October 9, 2020

It’s True — You Really Can Be Allergic to the Cold

What to do if cold urticaria gives you hives

thermometer through frosty window

For many, those frigid, cool-you-to-the-bone temperatures get old after a while. You might even start joking around that you’re allergic to the cold and can’t wait for warm temperatures to begin.


Cleveland Clinic is a non-profit academic medical center. Advertising on our site helps support our mission. We do not endorse non-Cleveland Clinic products or services. Policy

All jokes aside, some people really do have an allergy to cold temperatures.

“If someone has a cold allergy, every time they go out in certain temperatures, they’ll break out in hives in any of the areas that’s exposed to the temperatures,” says allergist Sandra Hong, MD. “If there are low wind chill factors, they definitely can be affected by that.”

How do I know if I have this allergy?

This cold allergy, also called cold urticaria, often causes an itchy rash, redness, swelling and hives on areas of uncovered skin that have contact with cold air, water or cold surfaces. The reaction usually occurs within five to 10 minutes after exposure to the cold and can last for about one to two hours, according to the Genetic and Rare Diseases Information Center.

Females are more likely to have it than males, and in some cases, a cold allergy often goes away after a few years. Severe cases – such as when somebody swims in icy water – can lead to fainting, shock and even death.


“If individuals are out for long periods of time, or they’re in very cold temperatures or have a lot of skin that’s exposed, they can actually have these allergic reactions,” says Dr. Hong. “They can be life-threatening, too.”

If you see your allergist or dermatologist, they will be able to test your skin to see if you have a reaction. The American Academy of Dermatology Association notes that a dermatologist might place a plastic bag with ice cubes on your forearm to see how your skin reacts to the cold.

An uncommon condition

A true sensitivity to cold is rare, but most cases are found in colder climates. Although children and young people are typical sufferers, just about anybody can develop the condition.

“Anyone can have it at any point in their life,” says Dr. Hong. “The good news is that a majority of people who have it will see it will go away in five years.”


If you have a cold allergy, you can take an antihistamine to relieve your symptoms. Remember to also carry epinephrine in case of an emergency, which you inject into your outer thigh. Be sure to ask your allergist or immunologist which medication would work best for you.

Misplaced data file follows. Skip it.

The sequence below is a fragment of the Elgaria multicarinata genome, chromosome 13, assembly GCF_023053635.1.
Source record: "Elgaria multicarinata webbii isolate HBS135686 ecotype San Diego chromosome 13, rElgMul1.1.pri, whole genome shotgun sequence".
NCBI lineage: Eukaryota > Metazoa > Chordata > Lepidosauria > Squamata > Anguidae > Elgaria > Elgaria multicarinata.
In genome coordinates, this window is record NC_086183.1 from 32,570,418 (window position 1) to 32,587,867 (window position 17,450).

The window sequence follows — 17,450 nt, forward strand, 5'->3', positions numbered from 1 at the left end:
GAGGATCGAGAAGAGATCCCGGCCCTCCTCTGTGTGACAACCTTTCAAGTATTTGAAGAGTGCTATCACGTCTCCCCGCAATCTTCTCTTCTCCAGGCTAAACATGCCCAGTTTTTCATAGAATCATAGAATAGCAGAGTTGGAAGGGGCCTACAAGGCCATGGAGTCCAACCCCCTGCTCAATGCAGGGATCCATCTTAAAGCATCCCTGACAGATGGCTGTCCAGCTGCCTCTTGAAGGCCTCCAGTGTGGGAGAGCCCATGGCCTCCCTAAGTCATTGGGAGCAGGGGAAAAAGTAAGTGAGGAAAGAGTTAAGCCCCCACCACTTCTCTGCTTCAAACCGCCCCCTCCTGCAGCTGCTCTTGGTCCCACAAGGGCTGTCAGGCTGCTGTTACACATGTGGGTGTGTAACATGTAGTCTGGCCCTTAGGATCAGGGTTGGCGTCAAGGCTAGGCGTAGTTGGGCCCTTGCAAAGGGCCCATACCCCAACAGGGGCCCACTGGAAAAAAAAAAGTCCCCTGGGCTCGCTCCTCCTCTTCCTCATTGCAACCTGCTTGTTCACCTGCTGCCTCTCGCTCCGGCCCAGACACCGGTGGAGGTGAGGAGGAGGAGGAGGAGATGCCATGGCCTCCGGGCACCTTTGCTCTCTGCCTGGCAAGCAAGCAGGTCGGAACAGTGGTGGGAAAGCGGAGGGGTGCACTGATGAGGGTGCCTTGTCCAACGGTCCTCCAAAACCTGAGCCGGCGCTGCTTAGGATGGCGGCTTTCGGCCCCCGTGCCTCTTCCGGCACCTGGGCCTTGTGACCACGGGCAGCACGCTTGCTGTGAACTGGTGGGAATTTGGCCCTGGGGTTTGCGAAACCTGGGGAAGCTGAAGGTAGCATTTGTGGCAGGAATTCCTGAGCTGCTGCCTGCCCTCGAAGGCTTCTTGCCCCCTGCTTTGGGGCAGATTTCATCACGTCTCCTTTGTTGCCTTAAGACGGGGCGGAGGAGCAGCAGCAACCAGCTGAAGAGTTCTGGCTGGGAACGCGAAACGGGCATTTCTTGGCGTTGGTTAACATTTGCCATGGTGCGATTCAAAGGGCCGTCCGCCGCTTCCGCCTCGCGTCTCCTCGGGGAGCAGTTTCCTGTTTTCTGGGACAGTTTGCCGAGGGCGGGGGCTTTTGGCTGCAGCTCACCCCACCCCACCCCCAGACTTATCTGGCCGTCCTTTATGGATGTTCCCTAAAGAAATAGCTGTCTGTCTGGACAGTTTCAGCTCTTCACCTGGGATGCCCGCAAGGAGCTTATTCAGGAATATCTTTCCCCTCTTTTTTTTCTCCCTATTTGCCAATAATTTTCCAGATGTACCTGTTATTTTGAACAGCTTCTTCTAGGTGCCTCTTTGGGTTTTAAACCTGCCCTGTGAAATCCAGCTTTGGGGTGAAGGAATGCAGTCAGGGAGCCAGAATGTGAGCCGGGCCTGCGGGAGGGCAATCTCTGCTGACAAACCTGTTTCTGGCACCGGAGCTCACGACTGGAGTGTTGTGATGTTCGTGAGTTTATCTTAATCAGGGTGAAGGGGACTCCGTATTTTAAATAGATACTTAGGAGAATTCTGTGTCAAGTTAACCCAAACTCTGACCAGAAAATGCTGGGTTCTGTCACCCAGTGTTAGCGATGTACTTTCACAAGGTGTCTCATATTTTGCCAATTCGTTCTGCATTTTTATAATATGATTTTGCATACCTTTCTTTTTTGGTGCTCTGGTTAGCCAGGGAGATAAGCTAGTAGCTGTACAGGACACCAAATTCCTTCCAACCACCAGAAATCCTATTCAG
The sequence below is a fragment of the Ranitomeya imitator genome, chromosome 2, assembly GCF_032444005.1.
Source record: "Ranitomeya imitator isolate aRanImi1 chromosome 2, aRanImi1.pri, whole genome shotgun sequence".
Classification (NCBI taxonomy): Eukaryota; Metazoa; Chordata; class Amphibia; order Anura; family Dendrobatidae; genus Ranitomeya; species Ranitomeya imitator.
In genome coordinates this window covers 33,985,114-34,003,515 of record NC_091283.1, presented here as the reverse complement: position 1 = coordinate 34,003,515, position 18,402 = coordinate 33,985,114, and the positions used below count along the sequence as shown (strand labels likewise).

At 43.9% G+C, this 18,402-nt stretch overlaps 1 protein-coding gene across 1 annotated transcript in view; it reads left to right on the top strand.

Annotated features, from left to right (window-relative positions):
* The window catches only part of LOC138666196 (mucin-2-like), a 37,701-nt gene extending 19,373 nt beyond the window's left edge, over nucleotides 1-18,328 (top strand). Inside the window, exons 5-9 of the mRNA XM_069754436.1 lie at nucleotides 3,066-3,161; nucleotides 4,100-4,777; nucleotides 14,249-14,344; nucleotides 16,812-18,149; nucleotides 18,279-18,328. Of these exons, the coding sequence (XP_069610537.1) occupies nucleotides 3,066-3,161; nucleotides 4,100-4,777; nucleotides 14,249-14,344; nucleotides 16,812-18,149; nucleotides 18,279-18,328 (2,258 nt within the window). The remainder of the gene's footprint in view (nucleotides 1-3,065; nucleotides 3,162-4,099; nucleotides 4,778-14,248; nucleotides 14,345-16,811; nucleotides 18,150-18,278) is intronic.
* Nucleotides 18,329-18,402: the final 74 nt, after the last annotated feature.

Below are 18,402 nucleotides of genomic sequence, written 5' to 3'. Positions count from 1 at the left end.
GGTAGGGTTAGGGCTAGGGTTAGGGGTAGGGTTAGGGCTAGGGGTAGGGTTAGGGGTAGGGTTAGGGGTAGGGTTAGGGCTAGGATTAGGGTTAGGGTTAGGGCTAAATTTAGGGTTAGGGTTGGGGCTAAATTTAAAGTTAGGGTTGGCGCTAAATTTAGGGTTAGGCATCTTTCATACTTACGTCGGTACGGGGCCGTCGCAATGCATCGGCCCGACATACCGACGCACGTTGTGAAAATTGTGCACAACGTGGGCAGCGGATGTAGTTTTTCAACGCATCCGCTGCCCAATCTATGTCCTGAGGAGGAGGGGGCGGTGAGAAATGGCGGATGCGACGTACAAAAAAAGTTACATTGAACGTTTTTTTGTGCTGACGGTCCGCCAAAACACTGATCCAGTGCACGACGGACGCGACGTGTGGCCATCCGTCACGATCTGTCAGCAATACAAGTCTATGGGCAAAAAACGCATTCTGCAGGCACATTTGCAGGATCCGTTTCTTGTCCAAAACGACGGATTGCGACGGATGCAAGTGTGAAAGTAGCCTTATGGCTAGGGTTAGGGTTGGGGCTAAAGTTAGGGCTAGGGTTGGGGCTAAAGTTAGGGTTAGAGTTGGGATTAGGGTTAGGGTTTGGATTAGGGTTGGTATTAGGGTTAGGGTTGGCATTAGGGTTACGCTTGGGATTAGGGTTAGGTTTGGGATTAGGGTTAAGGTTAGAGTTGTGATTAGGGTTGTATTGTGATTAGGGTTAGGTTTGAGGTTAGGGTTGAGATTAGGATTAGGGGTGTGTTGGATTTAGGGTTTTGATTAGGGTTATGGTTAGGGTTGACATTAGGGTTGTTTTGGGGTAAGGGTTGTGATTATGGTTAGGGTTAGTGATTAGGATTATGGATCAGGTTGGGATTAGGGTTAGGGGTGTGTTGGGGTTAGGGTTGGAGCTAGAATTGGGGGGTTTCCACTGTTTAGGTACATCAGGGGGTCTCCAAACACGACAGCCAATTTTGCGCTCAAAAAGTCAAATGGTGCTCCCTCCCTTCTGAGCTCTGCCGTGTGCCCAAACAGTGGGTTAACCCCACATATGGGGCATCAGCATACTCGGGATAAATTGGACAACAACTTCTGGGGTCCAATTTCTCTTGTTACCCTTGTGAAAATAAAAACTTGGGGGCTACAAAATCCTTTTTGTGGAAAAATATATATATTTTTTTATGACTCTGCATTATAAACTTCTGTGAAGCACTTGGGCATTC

The best way to make sure you don’t suffer from a cold allergy is to try to avoid cold temperatures altogether. However, if you live in the colder parts of the world, you know how difficult it is to completely avoid plummeting temperatures. If you have to venture outside, remember to bundle up completely with a hat, gloves, scarf, boots and layers of clothing to make sure you’re kept warm.

Related Articles

seed pods exploding in spring
February 27, 2023
Why Are My Allergies So Bad?

Time of day, time of year and weather patterns can all make your allergies worse

woman with allergies
January 28, 2021
Reasons Home Allergy Tests Probably Won’t Help You

Kits can prompt more questions than answers

woman looking out rainy window
January 25, 2021
3 Health Conditions That Stormy Weather Can Make Worse

A rainy day can spell pain and discomfort for many

little boy taking a cookie break from snowboarding
December 11, 2020
15 Simple Winter Safety Tips for Kids

How to keep kids warm, healthy and safe

allergic woman washing sheets
December 8, 2020
Don’t Let Allergies Ruin Your Sleep

3 allergy relief tips to stop tossing and turning

Clasped woman's hands suffering from chilblains
March 1, 2019
Itchy, Red or Purple Bumps From the Cold? Chilblains Could Be the Culprit

Cold, damp conditions can cause this inflammatory skin condition

Teenager and parent work on homework together on couch at home
December 8, 2023
Concerta vs. Vyvanse: Two Stimulant Medications for ADHD

Both meds have similar benefits and side effects

Aspirin poured onto table from bottle
December 7, 2023
Why You Are Sensitive to Aspirin

A reaction to the medication may trigger preexisting asthma and result in sinus or skin reactions

Trending Topics

group of hands holding different beverages
November 14, 2023
10 Myths About Drinking Alcohol You Should Stop Repeating

Coffee won’t cure a hangover and you definitely shouldn’t mix your cocktail with an energy drink

Person applies moisturizer as part of their skin care routine after a shower.
November 10, 2023
Korean Skin Care Routines: What You Need To Know

Focus on the philosophy — replenishing and respecting your skin — not necessarily the steps

glass of cherry juice with cherries on table
November 8, 2023
Sleepy Girl Mocktail: What’s in It and Does It Really Make You Sleep Better?

This social media sleep hack with tart cherry juice and magnesium could be worth a try